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Xbox Review - 'MechAssault'

by Chris "Fozz" Breci on Jan. 17, 2003 @ 12:35 a.m. PST

“MechAssault” a futuristic sci-fi third-person shooter game, will allow gamers to command a huge walking tank known as a BattleMech. Players will battle foes and take out enemy structures while manoeuvring a huge BattleMech, or ’Mech, through a variety of environments. A dozen powerful BattleMechs are available in “MechAssault,” each with massive firepower. “MechAssault” features complete destruction on a level never seen before – everything in the world can be destroyed bit by bit. Gamers can play a variety of missions with multiple objectives that require tactics and skill. “MechAssault” on Xbox also will include online features.

Genre: Action
Publisher: Microsoft
Developer: Day 1 Studios
Release Date: 12-Nov-2002

You are the best of the best and the lead Mechwarrior of Wolf’s Dragoon. Since you are the lead Mechwarrior you are assigned to go down to planet Helios before the other dragoons come in and do their job. You get to do all the dirty work; things such as destroying enemy mechs and buildings would easily fall under this category. There is a major roadblock on this planet in the form of technological zealots known as the Word of Blake. The Word of Blake is on this planet for an unknown reason that they seem to try to defend to the death. After finding out about the Word of Blake, HQ has commanded that you now have to create a big enough distraction and diversion in the WoB’s defenses so that the rest of the dragoons can come in and wipe them out. While the game progresses you begin to learn more and more of the WoB’s mysterious reasoning for working harder than a ghost on Scooby-Doo to scare you pesky dragoons away. Do you think you can handle the job Mechwarrior?

Mechassault has got to be the single most fun game that has come out for the XBOX in 2002. It has so many different aspects to it that it just makes the all around playing of the game enjoyable to the point where you find yourself pondering the newest and coolest way to destroy a building while you’re in school supposedly “working”. The combination of stepping on unknowing platoons of infantry and blowing up the nearest and furthest buildings from you will cause an adrenaline rush that you will rarely experience in videogames today. Each mech has its own arsenal of weapons, however only some of the mechs have defensive capabilities. These defensive maneuvers and skills are jump jets, target jamming, chaff, and null signature; each having its own different effect on the enemies attacks. Most of the mechanical war-machines are equipped with the target jamming system, chaff and null signature, while only a few have jump jets and even less have no defenses. In the heavier mechs you will, obviously, be forfeiting your defensive maneuvering for raw power in rockets lasers and machine guns as opposed to the lighter end mechs dealing out less damage in return for lowered attacking ranges and power.

There are plenty of mechs to choose from once you have completed the game such as the Belial, Uziel, Cougar, Atlas, Prometheus, Mad Cat, and Thor, but until you beat the game or play online you will only be subjected to a select few of them. As the first mission begins, your landing craft stereotypically crash lands on a mysterious planet in the middle of hostile territory and you are immediately dropped into the midst of battle. Although your initial feeling of being cheated because you start off with a single mech, the Cougar, which is a light mech that consists of a pulse laser, Auto-cannon, and some Javelin missiles with jump jets as your only defense, you will very quickly begin to understand the first sentence of this paragraph. As soon as you take step numero uno over the big hill you see right off the bat, a platoon of infantry come into sight, and whether to blast them or stomp them is completely up to you. Might I add that the stomping is much more satisfying from the gamer perspective. I don’t know what it is about splattering their guts and watching the limbs fly out of the battlefield only to smack into a nearby rock that makes a gamer warm and tingly inside.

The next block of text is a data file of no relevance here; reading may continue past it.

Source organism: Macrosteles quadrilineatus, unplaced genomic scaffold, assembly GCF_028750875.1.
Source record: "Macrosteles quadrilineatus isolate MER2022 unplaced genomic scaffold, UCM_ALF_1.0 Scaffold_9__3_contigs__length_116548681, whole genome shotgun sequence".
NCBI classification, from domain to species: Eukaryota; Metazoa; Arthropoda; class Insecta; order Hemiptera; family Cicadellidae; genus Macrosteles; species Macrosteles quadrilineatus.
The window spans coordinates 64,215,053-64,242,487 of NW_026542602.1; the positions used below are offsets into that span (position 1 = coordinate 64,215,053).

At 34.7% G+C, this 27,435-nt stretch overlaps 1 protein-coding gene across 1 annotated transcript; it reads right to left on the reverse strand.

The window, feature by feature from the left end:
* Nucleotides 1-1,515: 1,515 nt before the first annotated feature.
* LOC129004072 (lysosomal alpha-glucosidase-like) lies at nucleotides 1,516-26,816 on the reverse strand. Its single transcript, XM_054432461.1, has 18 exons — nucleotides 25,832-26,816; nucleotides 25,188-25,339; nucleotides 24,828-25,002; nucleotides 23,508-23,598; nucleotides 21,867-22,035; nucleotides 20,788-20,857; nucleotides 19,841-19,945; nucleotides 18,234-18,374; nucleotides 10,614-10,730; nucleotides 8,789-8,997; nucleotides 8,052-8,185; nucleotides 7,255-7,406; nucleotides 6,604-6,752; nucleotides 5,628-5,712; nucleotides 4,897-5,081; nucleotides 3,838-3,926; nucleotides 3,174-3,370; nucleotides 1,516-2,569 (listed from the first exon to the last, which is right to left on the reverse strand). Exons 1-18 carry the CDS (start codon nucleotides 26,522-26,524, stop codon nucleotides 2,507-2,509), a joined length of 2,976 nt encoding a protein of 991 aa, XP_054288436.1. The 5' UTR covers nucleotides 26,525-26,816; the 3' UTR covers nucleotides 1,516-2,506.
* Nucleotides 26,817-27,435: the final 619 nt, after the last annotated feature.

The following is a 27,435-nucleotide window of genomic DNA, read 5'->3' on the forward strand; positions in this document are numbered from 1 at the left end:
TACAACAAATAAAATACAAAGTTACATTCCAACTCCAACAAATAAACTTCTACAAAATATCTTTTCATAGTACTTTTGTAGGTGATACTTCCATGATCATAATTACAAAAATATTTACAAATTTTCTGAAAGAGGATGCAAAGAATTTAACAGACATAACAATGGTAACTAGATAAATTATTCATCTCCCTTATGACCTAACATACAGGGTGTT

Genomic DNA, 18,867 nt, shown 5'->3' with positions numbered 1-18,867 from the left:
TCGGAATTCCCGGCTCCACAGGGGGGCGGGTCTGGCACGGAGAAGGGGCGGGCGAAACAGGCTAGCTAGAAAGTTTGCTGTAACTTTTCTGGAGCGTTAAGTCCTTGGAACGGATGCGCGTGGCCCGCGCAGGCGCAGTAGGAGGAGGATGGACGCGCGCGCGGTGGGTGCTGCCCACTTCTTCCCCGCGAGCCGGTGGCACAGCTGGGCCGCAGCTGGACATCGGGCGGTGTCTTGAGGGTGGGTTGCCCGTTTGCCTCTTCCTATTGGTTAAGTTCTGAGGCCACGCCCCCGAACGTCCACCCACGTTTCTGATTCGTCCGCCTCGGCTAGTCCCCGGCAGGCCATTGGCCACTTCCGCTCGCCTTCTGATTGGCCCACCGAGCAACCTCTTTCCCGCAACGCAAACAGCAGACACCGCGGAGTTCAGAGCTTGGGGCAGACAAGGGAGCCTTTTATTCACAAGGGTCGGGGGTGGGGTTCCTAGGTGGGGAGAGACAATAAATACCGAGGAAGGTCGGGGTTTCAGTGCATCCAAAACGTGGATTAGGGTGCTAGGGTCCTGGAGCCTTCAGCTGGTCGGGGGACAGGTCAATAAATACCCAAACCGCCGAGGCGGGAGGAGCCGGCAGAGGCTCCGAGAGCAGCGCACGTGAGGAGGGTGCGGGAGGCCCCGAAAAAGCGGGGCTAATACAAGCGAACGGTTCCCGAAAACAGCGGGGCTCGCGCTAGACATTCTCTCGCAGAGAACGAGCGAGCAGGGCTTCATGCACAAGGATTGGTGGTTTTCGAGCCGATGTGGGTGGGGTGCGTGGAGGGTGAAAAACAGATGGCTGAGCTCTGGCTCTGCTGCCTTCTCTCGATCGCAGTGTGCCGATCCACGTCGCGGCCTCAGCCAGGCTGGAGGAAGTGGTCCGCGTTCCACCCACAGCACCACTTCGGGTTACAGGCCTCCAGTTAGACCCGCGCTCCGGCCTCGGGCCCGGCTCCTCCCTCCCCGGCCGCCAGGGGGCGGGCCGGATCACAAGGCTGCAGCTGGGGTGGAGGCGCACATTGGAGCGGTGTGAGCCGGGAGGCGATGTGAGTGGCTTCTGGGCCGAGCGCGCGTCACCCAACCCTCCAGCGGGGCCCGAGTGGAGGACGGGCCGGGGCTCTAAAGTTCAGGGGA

The majority of the game takes the form of battling off a plethora of WoB minions such as infantry, tanks, and placement guns while destroying buildings, only to hold the mech-to-mech combat for mainly boss and sub-boss battles. The main missions mostly include destroying an enemy building or plowing through mass numbers of unmatched forces and wreaking havoc on anything that stands in your way. To do this is to enjoy Mechassault for its true beauty, and it is coincidentally the same reason you and I both got our evil little paws on this game. DESTRUCTION. After many hours of experimentation, we here at WorthPlaying have found that everything that is not landscape (i.e. ground, major mountains, or a major roadblock) is destructible. That’s right; you heard me right EVERYTHING ranging from rock formations to buildings in an urban environment. To put it simply, if it’s in your way you can move it. Those who like to take the time to sit back and play demolition squad would have a heck of a lot more fun on this title than those who like to run through the mission objectives to get the ending cinema.

The urban levels that take place in the city are the most fun levels in the game; I say this because there is a pure cinematic to some of the situations that arise out of the battlefield. Situations that include a meandering enemy that are unsure if the area is clear or too quiet or in the heat of battle when a building blows up and the smoke clears it reveals an enemy that has been charging his PPC cannons and is locked on to your signal. The controls are a nice accompaniment to the gameplay in the way that they take a timed total of 20 seconds to understand and become one with. It creates the “pickup and play” aspect for Mechassault that is sorely needed by more games out on the market today.